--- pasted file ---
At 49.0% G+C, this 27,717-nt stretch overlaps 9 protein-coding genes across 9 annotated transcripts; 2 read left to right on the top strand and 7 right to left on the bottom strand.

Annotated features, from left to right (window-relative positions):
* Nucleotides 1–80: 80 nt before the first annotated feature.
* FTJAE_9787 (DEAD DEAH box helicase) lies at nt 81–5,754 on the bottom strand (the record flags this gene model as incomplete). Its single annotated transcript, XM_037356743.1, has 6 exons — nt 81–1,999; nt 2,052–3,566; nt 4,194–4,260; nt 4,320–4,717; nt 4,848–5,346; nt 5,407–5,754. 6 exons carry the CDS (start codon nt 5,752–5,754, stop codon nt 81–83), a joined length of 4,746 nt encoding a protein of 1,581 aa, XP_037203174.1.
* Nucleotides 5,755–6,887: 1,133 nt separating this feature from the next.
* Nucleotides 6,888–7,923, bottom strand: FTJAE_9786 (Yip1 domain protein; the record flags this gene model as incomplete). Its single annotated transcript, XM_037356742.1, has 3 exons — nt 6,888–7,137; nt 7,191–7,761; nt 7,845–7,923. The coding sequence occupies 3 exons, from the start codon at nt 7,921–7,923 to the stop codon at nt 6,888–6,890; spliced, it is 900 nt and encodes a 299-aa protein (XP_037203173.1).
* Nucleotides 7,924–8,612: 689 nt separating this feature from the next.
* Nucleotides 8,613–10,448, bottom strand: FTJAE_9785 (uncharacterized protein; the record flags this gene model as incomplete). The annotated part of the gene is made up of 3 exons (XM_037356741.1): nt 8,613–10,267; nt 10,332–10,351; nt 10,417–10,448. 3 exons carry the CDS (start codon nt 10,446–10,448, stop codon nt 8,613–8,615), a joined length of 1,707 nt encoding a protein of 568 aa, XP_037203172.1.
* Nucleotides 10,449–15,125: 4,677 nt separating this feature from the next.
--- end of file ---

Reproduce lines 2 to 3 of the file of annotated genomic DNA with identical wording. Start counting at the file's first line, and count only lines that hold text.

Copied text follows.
Annotated features, from left to right (window-relative positions):
* Nucleotides 1–80: 80 nt before the first annotated feature.